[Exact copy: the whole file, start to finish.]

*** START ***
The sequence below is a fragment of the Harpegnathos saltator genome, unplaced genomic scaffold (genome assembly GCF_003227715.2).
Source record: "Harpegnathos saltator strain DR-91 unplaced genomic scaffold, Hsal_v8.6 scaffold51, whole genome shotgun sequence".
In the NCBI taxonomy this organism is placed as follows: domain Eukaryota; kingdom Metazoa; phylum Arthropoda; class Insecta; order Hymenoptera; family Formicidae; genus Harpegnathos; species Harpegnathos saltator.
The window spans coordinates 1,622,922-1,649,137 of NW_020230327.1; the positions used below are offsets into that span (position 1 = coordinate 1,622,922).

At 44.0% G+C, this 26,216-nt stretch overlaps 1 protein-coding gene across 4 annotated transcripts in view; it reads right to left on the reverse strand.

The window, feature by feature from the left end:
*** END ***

The sequence below is a fragment of the Harpegnathos saltator genome, unplaced genomic scaffold (genome assembly GCF_003227715.2).
Source record: "Harpegnathos saltator strain DR-91 unplaced genomic scaffold, Hsal_v8.6 scaffold51, whole genome shotgun sequence".
In the NCBI taxonomy this organism is placed as follows: domain Eukaryota; kingdom Metazoa; phylum Arthropoda; class Insecta; order Hymenoptera; family Formicidae; genus Harpegnathos; species Harpegnathos saltator.
The window spans coordinates 1,622,922-1,649,137 of NW_020230327.1; the positions used below are offsets into that span (position 1 = coordinate 1,622,922).

At 44.0% G+C, this 26,216-nt stretch overlaps 1 protein-coding gene across 4 annotated transcripts in view; it reads right to left on the reverse strand.

The window, feature by feature from the left end: